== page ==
My how language does change.
Remember when people were called mentally retarded, mental defectives, mentally-handicapped, people with special needs? It can be hard to keep up with current “correct” terms.
Thankfully, Canada seems to be ahead of our American neighbours around the hurtful use of the word “retard” although we are not blameless. Go to the web and check out Palin’s Campaign Against the ‘R-word’ Hits Snag with Limbaugh.” There is a campaign to end the use of the ‘R word,’ largely driven by Special Olympics. Another site to explore is Glee’s Lauren Potter Fights The R-Word in Powerful YouTube Campaign.
I have also observed the rather awkward grasping for words when speaking about disability with the older generation who don’t want to offend but just learn one latest “term” only to find that it has been replaced by another. If you are saying or doing something kind, respectful and heartfelt, don’t be afraid to make a vocabulary blunder Ã but don’t be afraid to consider something new either. I think it’s wrong to use language to beat people up Ã and that works both ways.
A really good rule of thumb is to respectfully refer to the person first and then the disability. Thus, Yukon Association for Community Living advocates for people with intellectual disabilities and their families; and some of your passengers/students/customers/patients/employees and neighbours are people with intellectual disabilities.
What we grapple with, even within our own personal lives and our organization, is a tendency to refer to all people with intellectual disabilities as “kids” and to see them as such. The word isn’t in-and-of- itself offensive. We most often do this with fondness and the best of intentions. But most adults with intellectual disabilities understand, on some level, the difference between grown-ups and kids. Many workers, mentors and parents also try to encourage development towards more mature and adult comportment and activities that will help with their meaningful inclusion in community.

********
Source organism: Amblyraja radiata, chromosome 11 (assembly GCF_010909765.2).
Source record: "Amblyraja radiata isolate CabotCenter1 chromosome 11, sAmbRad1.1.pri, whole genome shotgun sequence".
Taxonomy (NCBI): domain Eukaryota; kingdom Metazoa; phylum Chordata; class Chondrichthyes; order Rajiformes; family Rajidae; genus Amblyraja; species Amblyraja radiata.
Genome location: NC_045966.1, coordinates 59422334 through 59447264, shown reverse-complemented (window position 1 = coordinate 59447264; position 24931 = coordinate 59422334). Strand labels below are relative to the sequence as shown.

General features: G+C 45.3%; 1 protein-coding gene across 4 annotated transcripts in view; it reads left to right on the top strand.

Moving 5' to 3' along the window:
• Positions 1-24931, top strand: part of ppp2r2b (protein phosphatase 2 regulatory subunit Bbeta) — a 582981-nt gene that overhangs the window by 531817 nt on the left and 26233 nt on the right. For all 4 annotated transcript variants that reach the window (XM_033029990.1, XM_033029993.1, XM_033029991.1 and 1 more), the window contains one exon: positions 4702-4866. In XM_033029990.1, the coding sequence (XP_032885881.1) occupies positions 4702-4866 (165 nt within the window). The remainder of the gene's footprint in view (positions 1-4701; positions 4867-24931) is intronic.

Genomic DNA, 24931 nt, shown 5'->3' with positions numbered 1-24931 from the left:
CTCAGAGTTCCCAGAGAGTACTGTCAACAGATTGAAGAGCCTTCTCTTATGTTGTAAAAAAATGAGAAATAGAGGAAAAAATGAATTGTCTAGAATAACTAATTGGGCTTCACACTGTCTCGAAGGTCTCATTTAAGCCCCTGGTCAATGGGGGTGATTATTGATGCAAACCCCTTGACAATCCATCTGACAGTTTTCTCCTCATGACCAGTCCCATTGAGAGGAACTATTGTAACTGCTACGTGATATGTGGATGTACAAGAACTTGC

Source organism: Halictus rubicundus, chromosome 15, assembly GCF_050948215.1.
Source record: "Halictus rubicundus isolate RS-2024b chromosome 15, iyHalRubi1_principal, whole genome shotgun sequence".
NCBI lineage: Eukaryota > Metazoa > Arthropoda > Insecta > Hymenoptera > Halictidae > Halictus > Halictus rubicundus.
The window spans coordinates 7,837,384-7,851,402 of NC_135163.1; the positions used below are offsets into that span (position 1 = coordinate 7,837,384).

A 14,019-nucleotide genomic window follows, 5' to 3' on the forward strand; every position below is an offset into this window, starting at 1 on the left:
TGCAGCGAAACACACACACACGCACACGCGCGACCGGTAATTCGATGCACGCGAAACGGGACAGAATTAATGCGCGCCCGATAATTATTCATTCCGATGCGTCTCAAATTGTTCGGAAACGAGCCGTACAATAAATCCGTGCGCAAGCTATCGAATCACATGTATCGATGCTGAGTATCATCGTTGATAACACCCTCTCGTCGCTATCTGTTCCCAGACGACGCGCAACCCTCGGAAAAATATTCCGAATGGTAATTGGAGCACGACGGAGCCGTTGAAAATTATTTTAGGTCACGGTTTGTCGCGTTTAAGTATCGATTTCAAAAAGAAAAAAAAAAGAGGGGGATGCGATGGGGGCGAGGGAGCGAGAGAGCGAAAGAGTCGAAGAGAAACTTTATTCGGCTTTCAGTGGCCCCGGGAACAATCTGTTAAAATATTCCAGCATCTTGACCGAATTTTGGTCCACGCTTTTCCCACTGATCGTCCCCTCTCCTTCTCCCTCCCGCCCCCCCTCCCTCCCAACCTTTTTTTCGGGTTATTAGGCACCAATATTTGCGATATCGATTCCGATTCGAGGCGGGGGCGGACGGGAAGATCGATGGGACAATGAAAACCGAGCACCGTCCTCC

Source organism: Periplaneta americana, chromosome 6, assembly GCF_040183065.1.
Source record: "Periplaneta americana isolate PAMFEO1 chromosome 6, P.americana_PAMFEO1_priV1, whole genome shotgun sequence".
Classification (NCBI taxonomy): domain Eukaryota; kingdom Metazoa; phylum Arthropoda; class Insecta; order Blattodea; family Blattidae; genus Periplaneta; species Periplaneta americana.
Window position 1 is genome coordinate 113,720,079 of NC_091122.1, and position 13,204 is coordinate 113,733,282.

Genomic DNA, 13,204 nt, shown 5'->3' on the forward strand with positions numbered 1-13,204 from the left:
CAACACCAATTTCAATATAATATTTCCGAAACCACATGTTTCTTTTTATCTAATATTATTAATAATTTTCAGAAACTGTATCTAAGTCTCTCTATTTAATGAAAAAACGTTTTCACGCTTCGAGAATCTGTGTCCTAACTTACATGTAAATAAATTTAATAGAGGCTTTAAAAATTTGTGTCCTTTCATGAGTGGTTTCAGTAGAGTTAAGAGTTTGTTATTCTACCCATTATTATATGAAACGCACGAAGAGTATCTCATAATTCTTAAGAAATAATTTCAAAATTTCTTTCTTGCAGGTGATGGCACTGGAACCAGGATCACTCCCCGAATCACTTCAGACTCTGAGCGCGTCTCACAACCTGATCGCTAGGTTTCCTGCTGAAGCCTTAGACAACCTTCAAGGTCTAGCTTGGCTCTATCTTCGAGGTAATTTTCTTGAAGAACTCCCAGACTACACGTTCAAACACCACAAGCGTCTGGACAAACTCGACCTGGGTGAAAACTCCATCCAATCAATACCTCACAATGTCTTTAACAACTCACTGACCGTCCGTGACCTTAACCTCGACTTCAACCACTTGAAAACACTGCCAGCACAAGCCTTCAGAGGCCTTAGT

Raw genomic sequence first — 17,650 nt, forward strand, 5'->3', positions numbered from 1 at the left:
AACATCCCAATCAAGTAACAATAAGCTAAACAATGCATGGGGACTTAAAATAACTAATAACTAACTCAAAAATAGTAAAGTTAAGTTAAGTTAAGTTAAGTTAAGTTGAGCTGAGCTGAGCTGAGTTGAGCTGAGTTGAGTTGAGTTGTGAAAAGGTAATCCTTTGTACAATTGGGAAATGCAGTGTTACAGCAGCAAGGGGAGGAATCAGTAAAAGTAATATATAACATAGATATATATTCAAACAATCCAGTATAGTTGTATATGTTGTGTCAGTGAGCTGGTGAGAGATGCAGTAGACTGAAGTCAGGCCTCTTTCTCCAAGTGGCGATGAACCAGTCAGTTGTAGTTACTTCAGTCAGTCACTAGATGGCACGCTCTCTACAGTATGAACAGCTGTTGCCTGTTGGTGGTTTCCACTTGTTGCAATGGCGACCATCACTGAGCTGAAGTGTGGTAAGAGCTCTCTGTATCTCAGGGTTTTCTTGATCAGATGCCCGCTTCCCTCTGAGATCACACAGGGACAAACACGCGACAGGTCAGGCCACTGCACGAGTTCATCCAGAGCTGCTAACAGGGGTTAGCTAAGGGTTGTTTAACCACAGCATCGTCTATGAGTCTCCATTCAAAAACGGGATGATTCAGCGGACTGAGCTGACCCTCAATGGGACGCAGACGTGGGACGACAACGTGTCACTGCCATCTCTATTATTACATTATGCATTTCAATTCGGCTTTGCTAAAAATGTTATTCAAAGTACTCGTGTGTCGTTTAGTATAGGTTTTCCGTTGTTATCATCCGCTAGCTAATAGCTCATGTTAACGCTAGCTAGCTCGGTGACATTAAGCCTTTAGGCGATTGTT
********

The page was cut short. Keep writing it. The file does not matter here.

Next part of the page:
This can result in many people with intellectual disabilities wanting to be considered as “adult” but being denied the opportunities to see themselves in that light and to learn that some behaviours are those of a child and have to be left behind in the process. There is a vast difference between “childlike” and “childish.”
So when we use the word “kids” as a blanket term to refer to adults with intellectual disabilities it undermines the idea that people can grow up. That’s sad Ã to be perpetually consigned to growing older, but never growing up.
In the end, we’re all just folks.
Yukon Association for